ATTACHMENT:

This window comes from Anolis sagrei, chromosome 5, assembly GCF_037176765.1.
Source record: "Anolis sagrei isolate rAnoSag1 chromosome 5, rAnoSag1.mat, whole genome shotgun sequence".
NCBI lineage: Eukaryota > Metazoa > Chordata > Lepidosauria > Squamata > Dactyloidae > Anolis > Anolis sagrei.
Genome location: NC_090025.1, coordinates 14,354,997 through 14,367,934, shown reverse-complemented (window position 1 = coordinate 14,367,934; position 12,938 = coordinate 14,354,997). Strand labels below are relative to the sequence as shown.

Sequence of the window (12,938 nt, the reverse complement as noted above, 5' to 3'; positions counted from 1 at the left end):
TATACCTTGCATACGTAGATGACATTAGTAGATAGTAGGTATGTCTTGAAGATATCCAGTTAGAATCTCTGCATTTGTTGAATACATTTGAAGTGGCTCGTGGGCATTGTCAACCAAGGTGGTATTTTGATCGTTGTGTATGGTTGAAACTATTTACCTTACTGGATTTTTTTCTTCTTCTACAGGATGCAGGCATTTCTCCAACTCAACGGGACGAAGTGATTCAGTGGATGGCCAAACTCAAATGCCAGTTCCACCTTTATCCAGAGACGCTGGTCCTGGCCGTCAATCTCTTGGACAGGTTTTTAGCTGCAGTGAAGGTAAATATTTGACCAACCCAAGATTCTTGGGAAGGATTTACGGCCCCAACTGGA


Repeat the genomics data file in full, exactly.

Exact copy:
This window comes from Anolis sagrei, chromosome 5, assembly GCF_037176765.1.
Source record: "Anolis sagrei isolate rAnoSag1 chromosome 5, rAnoSag1.mat, whole genome shotgun sequence".
NCBI lineage: Eukaryota > Metazoa > Chordata > Lepidosauria > Squamata > Dactyloidae > Anolis > Anolis sagrei.
Genome location: NC_090025.1, coordinates 14,354,997 through 14,367,934, shown reverse-complemented (window position 1 = coordinate 14,367,934; position 12,938 = coordinate 14,354,997). Strand labels below are relative to the sequence as shown.

Sequence of the window (12,938 nt, the reverse complement as noted above, 5' to 3'; positions counted from 1 at the left end):
TATACCTTGCATACGTAGATGACATTAGTAGATAGTAGGTATGTCTTGAAGATATCCAGTTAGAATCTCTGCATTTGTTGAATACATTTGAAGTGGCTCGTGGGCATTGTCAACCAAGGTGGTATTTTGATCGTTGTGTATGGTTGAAACTATTTACCTTACTGGATTTTTTTCTTCTTCTACAGGATGCAGGCATTTCTCCAACTCAACGGGACGAAGTGATTCAGTGGATGGCCAAACTCAAATGCCAGTTCCACCTTTATCCAGAGACGCTGGTCCTGGCCGTCAATCTCTTGGACAGGTTTTTAGCTGCAGTGAAGGTAAATATTTGACCAACCCAAGATTCTTGGGAAGGATTTACGGCCCCAACTGGA